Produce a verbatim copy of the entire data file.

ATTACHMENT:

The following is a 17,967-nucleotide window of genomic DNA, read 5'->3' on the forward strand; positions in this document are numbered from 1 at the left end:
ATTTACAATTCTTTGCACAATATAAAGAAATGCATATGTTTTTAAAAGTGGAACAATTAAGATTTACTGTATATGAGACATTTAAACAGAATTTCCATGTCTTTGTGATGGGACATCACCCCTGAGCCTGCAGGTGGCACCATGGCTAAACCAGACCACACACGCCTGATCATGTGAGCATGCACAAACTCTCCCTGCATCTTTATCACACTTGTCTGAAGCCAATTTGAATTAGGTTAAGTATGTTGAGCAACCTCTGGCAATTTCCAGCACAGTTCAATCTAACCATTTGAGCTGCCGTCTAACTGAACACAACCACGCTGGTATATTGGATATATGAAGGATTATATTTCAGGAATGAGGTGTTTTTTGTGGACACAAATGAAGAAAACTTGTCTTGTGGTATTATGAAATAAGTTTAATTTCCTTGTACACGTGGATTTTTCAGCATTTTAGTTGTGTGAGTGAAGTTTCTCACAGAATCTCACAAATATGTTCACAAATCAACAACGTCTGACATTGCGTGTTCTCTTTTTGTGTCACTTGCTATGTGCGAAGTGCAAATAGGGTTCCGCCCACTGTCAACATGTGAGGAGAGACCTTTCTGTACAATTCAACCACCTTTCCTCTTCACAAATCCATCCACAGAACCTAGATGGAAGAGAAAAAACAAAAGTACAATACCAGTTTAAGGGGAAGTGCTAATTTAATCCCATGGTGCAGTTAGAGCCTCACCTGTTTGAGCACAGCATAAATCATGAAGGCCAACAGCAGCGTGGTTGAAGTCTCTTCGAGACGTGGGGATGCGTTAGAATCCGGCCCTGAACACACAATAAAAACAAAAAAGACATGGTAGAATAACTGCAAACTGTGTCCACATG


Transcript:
The following is a 17,967-nucleotide window of genomic DNA, read 5'->3' on the forward strand; positions in this document are numbered from 1 at the left end:
ATTTACAATTCTTTGCACAATATAAAGAAATGCATATGTTTTTAAAAGTGGAACAATTAAGATTTACTGTATATGAGACATTTAAACAGAATTTCCATGTCTTTGTGATGGGACATCACCCCTGAGCCTGCAGGTGGCACCATGGCTAAACCAGACCACACACGCCTGATCATGTGAGCATGCACAAACTCTCCCTGCATCTTTATCACACTTGTCTGAAGCCAATTTGAATTAGGTTAAGTATGTTGAGCAACCTCTGGCAATTTCCAGCACAGTTCAATCTAACCATTTGAGCTGCCGTCTAACTGAACACAACCACGCTGGTATATTGGATATATGAAGGATTATATTTCAGGAATGAGGTGTTTTTTGTGGACACAAATGAAGAAAACTTGTCTTGTGGTATTATGAAATAAGTTTAATTTCCTTGTACACGTGGATTTTTCAGCATTTTAGTTGTGTGAGTGAAGTTTCTCACAGAATCTCACAAATATGTTCACAAATCAACAACGTCTGACATTGCGTGTTCTCTTTTTGTGTCACTTGCTATGTGCGAAGTGCAAATAGGGTTCCGCCCACTGTCAACATGTGAGGAGAGACCTTTCTGTACAATTCAACCACCTTTCCTCTTCACAAATCCATCCACAGAACCTAGATGGAAGAGAAAAAACAAAAGTACAATACCAGTTTAAGGGGAAGTGCTAATTTAATCCCATGGTGCAGTTAGAGCCTCACCTGTTTGAGCACAGCATAAATCATGAAGGCCAACAGCAGCGTGGTTGAAGTCTCTTCGAGACGTGGGGATGCGTTAGAATCCGGCCCTGAACACACAATAAAAACAAAAAAGACATGGTAGAATAACTGCAAACTGTGTCCACATG